Narrowing Down Candidates: Resume & Cover Letter Review
If you’re lucky, you’ll receive a flood of resumes and cover letters to your inbox. Where does one even start?
It starts with looking at each resume and pinpointing, quickly, those that just aren’t a good fit. They may not have the experience you’re looking for, or the right education, or they may have a resume ripe with grammatical errors and other indications of lacking attention to detail. Weed these out first. Don’t waste valuable time feeling bad or trying to convince yourself a candidate might fit anyway.
Next, email candidates a series of questions (5-6 works best for me). Ask them to write responses and send them back to you before continuing on in the interview process. That way you’ll see their writing skills, their ability to follow directions, and how quickly they respond with their information. These are all ways to filter out the good candidates, the ones worthy of a phone or in-person interview.
Some additional things to consider as you sift through resumes and cover letters:
SEO hasn’t been around for decades, therefore you’re not likely to find candidates with a long tenure in the field (although they do exist!). Candidates with less than 2 or 3 years of experience can be worthwhile candidates, depending on what you’re looking for.
Many SEOs who have been in the industry for 3-5 years or longer have seen the worst of the worst when it comes to penalties, spam, and the surge of content marketing. Having been in the industry during this time, I can tell you that it allowed SEOs to get good hands-on experience pulling clients out of penalty, future-proofing strategies, and mitigating risks. Can someone with less experience do these things? Certainly! It’s simply something to consider when vetting experience in resumes in relation to your needs.
Ask for a portfolio. Get examples of their work or prior PowerPoint decks they have developed to get insight into their experience. Don’t be shy about asking someone for these things or setting up tests to test them on their knowledge yourself first-hand.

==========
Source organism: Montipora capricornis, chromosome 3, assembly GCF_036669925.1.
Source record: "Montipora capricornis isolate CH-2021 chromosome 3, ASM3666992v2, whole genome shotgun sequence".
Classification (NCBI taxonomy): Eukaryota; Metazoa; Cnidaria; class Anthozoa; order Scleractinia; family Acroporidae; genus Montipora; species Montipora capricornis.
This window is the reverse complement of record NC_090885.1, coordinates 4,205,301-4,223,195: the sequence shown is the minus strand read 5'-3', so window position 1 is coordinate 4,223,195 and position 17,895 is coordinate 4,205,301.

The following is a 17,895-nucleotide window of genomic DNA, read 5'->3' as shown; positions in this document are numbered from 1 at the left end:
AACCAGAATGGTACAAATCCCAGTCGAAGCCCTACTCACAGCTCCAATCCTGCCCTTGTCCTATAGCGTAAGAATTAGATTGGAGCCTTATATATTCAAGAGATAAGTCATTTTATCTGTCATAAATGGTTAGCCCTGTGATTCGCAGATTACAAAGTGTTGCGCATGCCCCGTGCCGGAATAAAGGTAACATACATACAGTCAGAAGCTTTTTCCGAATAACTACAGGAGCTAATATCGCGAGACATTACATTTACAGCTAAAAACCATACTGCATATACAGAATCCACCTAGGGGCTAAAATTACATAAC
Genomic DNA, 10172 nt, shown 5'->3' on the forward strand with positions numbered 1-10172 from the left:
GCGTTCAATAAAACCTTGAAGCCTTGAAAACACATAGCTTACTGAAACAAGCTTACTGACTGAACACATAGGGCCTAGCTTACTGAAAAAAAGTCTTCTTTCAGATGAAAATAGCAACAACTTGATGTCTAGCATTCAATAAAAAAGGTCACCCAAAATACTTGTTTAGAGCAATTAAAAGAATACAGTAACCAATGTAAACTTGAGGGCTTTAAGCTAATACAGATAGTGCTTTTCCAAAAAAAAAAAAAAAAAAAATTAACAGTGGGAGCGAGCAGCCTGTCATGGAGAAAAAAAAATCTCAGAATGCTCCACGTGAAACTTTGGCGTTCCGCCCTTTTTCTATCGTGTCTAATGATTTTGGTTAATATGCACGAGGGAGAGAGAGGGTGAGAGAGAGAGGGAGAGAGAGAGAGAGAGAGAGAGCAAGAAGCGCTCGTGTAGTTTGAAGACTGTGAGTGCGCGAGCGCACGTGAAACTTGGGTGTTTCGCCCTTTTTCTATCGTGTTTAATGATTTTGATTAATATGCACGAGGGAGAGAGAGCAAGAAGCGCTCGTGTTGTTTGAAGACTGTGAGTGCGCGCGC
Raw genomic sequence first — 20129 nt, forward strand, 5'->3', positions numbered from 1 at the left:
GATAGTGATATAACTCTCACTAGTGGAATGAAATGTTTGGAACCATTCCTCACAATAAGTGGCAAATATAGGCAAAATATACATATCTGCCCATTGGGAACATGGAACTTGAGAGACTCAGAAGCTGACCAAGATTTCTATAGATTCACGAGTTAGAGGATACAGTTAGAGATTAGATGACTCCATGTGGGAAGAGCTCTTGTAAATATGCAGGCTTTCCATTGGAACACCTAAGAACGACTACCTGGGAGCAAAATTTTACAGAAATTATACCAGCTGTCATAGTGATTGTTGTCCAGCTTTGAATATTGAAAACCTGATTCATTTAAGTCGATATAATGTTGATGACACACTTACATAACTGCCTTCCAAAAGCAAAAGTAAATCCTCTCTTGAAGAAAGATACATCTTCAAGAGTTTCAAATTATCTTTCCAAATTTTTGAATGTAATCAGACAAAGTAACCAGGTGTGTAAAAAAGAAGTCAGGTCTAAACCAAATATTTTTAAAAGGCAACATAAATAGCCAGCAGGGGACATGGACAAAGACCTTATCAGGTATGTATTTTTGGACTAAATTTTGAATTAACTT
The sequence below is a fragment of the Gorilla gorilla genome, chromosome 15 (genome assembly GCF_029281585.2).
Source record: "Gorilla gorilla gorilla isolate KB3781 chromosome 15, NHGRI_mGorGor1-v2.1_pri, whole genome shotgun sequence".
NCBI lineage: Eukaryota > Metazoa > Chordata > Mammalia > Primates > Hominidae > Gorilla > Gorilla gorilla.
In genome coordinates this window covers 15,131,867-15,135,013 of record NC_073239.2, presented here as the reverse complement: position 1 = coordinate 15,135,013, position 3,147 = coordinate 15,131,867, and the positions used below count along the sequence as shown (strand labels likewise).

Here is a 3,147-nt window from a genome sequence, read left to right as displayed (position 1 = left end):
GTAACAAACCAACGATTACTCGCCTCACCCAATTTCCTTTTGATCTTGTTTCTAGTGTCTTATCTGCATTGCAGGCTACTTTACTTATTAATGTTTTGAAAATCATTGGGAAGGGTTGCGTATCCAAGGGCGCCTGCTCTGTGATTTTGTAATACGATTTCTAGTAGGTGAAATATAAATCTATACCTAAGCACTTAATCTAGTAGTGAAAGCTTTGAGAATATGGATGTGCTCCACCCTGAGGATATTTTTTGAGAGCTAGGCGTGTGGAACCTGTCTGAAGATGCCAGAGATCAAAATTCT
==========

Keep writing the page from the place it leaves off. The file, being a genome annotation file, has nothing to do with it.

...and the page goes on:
SEO hasn’t been around long enough for major universities to offer degrees in it. Having a marketing-focused or other college degree is not a prerequisite for a great SEO expert, but might be useful. In particular, look for candidates who have degrees with STEM (Science, Technology, Engineering and Mathematics) influence. These degrees focus on skills an SEO will need.
That said, there are many successful SEOs who have had amazing careers without a college degree. I highly recommend looking at candidates with and without degrees, because you may uncover talent that exceeds what a resume can show. True hands-on experience and excellent on-the-ground results are hard to beat.
Words sprinkled throughout resumes can be a great indicator of a person’s keyword sensibility and fit for your SEO needs. Someone who understands the depth and breadth of online marketing can be an added benefit. Look for experience with content marketing, web development, social media, pay-per-click, email marketing, marketing automation or information technology and related roles within their resume – in addition to experience with SEO, of course.
Candid, unbiased feedback is useful to determine if someone is the right fit or worth the time to interview. References on a resume or LinkedIn recommendations are a good place to look. The best feedback, however, comes from a personal contact you have at the company they used to work at, or work at currently. Many states regulate what an employer can and can’t say about a former employee; make sure you’re aware of the laws in your state to understand what employers can and can’t share.
Social Media & Google Search
Social media and a Google search for an individual can provide an unfiltered view of a prospective employee. Should those pictures from Spring Break 2007 affect your decision to hire someone in 2016? Or how about that negative review they wrote about their old company? Depends on your company, your culture and your gut. Other things to look at may include indications of how much attention they pay to details, their professionalism, or even their ability to handle stress. Caveat: do read what Monster has to say about using social to research a potential employee. While you can learn that a potential hire loves all things marketing, you might also learn about that person’s “protected characteristics.” It’s not difficult; just be aware of what’s legal (just as you need to be aware of what you can and cannot ask in an interview).
Even the savviest hiring managers may miss common red flags to avoid when hiring. These red flags include:
- Someone promising they can get you to #1 in the search engine results, guaranteed. There are no guarantees in SEO. Avoid these candidates.
- They practice only search engine directory submission services. These are outdated tactics. SEO morphs constantly, your good candidates will be current.
- Their secrets are proprietary and they cannot share details of what they do as an SEO. This lack of transparency isn’t likely to be what you want in a candidate.
- They claim a special relationship with Google. Sure, many in the industry have networked with the likes of Matt Cutts, but an in-line to Google? Not very likely.
- They suggest buying links or link three-way trades as a strategy to improve rankings. This is an outdated that can result in penalization if Google notices.
- They suggest putting a directory on your website for reciprocal linking opportunities. This is a spam practice and should be avoided at all costs. (As should be anyone who suggests this tactic.)